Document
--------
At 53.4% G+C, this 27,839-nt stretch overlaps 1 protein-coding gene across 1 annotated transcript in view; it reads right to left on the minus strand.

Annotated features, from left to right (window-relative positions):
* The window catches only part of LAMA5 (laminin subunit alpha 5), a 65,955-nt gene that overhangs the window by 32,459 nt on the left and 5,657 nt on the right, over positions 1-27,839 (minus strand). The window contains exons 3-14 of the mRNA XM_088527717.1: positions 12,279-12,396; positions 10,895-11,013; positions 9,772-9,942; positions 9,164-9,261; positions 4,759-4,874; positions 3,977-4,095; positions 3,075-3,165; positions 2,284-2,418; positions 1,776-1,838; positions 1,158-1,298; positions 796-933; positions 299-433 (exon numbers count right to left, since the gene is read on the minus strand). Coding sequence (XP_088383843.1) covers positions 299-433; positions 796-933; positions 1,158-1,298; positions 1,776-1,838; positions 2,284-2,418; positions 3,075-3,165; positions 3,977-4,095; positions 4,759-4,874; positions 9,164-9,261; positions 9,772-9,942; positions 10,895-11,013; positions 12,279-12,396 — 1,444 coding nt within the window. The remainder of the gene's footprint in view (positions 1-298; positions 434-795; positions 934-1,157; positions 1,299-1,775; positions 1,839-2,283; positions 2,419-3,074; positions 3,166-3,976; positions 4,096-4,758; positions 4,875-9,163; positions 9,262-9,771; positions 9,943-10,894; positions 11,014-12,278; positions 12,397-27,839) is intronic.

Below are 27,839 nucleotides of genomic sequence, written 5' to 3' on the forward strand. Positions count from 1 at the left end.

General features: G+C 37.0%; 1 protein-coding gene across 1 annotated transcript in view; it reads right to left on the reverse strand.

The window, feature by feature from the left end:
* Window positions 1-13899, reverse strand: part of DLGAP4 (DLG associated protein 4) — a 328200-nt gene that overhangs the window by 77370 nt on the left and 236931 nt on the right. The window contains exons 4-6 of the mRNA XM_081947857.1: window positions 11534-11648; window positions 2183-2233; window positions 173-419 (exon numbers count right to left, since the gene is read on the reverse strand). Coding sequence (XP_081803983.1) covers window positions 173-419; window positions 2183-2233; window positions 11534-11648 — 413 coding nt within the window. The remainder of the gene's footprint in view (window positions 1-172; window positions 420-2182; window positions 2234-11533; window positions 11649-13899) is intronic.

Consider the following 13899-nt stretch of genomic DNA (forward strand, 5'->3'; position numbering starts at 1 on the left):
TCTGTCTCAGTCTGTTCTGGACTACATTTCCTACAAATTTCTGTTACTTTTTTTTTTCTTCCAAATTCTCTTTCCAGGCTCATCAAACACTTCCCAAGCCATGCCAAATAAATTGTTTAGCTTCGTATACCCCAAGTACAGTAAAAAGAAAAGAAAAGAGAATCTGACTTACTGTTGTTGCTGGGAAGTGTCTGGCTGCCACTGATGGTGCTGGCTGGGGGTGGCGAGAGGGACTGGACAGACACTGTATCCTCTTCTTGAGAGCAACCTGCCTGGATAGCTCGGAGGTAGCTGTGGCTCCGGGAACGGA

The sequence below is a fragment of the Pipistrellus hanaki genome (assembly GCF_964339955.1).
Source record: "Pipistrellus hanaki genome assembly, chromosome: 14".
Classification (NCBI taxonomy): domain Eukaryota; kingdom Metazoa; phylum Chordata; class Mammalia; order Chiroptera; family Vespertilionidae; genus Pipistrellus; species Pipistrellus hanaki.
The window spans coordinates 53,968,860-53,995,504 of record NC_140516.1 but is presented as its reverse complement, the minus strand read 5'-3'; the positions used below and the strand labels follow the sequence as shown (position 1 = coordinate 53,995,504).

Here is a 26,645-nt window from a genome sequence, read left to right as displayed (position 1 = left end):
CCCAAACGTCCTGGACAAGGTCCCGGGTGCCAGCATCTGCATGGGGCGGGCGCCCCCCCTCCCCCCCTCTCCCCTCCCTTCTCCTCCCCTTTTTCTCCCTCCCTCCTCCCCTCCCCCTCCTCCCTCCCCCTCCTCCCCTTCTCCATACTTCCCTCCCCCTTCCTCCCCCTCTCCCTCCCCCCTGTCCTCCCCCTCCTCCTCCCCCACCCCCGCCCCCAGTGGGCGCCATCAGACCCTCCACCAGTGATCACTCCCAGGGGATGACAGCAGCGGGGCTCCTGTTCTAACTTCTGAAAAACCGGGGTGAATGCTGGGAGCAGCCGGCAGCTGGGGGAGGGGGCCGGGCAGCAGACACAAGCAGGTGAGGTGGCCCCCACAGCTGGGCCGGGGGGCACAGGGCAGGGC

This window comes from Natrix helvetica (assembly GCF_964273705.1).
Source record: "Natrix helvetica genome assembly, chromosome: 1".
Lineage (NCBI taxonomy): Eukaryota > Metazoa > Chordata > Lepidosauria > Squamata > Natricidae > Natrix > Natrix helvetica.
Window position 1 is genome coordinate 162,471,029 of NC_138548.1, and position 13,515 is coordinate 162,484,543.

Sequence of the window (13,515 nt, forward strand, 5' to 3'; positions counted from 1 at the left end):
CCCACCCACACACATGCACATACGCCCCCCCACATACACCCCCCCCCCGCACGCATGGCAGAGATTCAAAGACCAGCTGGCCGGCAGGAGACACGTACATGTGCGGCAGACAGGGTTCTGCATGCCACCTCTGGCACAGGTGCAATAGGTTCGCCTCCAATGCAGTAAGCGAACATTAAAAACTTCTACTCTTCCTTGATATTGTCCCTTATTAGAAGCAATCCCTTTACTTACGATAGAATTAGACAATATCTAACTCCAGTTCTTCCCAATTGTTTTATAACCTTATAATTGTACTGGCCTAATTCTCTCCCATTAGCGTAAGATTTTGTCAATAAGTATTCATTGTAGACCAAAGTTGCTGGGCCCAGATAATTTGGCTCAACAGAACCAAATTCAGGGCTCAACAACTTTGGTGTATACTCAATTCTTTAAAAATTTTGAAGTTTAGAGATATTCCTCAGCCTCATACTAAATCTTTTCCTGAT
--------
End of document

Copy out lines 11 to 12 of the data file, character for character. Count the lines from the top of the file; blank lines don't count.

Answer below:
Source record: "Pipistrellus hanaki genome assembly, chromosome: 14".
Classification (NCBI taxonomy): domain Eukaryota; kingdom Metazoa; phylum Chordata; class Mammalia; order Chiroptera; family Vespertilionidae; genus Pipistrellus; species Pipistrellus hanaki.